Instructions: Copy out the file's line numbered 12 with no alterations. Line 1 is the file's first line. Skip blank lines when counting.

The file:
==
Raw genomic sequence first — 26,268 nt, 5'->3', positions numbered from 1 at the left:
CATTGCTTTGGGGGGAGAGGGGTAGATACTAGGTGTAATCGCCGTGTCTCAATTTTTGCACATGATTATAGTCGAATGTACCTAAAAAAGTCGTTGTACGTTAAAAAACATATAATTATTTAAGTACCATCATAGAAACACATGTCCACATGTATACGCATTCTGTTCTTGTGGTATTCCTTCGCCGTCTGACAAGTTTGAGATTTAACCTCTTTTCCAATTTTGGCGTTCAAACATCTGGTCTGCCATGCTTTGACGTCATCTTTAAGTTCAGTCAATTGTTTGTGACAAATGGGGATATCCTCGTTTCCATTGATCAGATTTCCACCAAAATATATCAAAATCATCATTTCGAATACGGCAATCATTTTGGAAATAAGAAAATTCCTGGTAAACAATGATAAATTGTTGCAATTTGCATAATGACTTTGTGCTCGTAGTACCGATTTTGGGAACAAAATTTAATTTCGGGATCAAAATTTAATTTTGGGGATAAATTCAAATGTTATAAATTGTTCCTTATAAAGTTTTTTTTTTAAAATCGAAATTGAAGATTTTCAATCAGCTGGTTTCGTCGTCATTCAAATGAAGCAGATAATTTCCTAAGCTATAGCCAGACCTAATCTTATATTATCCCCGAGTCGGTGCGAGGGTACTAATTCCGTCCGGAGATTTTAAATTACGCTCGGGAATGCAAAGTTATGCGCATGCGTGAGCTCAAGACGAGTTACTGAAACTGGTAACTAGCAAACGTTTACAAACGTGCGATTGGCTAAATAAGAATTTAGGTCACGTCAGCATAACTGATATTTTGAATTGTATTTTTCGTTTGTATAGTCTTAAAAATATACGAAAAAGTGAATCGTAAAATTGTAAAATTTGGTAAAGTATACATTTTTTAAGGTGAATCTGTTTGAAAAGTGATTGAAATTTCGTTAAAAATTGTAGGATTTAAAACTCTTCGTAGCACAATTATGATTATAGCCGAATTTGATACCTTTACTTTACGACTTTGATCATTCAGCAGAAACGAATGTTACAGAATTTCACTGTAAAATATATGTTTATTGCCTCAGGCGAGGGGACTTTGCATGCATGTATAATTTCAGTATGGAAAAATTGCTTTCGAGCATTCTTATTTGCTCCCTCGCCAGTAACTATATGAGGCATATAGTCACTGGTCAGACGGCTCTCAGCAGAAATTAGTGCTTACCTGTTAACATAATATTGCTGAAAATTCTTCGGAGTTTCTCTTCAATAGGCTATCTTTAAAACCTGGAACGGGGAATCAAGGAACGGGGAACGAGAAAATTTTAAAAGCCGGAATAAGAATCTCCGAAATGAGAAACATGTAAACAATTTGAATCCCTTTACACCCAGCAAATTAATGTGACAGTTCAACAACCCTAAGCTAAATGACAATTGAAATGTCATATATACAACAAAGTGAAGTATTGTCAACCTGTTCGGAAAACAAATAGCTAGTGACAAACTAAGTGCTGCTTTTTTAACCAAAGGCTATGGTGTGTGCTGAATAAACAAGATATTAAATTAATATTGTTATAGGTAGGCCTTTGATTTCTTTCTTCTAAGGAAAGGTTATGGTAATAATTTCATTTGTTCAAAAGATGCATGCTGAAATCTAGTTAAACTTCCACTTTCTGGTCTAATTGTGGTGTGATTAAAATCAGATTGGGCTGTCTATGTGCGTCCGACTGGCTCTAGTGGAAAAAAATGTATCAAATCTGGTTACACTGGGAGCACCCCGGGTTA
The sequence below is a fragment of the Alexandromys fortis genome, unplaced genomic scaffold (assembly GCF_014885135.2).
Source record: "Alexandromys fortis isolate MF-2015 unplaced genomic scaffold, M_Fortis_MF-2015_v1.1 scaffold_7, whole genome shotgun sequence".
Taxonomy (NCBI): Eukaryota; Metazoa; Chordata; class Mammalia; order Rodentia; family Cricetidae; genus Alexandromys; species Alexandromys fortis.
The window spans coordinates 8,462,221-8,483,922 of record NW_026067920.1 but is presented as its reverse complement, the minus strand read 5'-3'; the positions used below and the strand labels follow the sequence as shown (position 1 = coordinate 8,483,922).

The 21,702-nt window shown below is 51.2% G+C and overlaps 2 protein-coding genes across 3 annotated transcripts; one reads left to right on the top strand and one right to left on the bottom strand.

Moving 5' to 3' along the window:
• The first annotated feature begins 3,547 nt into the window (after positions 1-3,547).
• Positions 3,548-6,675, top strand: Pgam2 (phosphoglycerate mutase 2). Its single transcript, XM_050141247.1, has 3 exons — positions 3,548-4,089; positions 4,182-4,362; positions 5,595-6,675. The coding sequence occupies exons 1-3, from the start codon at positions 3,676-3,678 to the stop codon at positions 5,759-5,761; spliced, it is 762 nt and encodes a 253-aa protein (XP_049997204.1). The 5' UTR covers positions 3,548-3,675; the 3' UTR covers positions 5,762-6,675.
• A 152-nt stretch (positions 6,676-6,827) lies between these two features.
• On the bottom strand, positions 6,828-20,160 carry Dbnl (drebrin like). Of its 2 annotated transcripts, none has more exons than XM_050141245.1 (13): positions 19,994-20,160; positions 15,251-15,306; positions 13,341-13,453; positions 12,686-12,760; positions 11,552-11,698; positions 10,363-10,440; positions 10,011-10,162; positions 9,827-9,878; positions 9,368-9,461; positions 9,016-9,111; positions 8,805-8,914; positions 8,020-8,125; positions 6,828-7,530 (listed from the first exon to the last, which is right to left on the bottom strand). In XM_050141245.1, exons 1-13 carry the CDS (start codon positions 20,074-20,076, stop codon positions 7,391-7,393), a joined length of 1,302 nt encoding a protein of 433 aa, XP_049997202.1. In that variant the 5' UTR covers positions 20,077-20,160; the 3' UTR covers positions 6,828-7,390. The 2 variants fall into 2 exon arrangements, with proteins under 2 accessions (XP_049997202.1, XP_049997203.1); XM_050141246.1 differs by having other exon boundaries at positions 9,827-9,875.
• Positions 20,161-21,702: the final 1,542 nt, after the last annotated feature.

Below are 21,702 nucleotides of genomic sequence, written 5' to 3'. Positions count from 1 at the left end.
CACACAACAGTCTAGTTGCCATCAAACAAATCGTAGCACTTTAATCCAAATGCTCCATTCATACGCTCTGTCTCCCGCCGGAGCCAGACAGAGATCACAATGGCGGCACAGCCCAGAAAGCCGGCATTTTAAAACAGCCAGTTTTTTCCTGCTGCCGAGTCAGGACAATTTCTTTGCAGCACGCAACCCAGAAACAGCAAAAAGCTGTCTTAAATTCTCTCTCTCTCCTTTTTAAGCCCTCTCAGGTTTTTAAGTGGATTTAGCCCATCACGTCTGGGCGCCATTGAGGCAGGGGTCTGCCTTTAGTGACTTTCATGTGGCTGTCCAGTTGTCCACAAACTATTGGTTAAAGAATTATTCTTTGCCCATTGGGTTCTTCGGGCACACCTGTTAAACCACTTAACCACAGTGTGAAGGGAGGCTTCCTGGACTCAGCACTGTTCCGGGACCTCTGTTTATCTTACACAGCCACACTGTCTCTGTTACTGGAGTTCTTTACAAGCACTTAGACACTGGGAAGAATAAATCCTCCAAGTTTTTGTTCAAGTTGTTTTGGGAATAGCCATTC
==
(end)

• On the bottom strand, positions 6,828-20,160 carry Dbnl (drebrin like). Of its 2 annotated transcripts, none has more exons than XM_050141245.1 (13): positions 19,994-20,160; positions 15,251-15,306; positions 13,341-13,453; positions 12,686-12,760; positions 11,552-11,698; positions 10,363-10,440; positions 10,011-10,162; positions 9,827-9,878; positions 9,368-9,461; positions 9,016-9,111; positions 8,805-8,914; positions 8,020-8,125; positions 6,828-7,530 (listed from the first exon to the last, which is right to left on the bottom strand). In XM_050141245.1, exons 1-13 carry the CDS (start codon positions 20,074-20,076, stop codon positions 7,391-7,393), a joined length of 1,302 nt encoding a protein of 433 aa, XP_049997202.1. In that variant the 5' UTR covers positions 20,077-20,160; the 3' UTR covers positions 6,828-7,390. The 2 variants fall into 2 exon arrangements, with proteins under 2 accessions (XP_049997202.1, XP_049997203.1); XM_050141246.1 differs by having other exon boundaries at positions 9,827-9,875.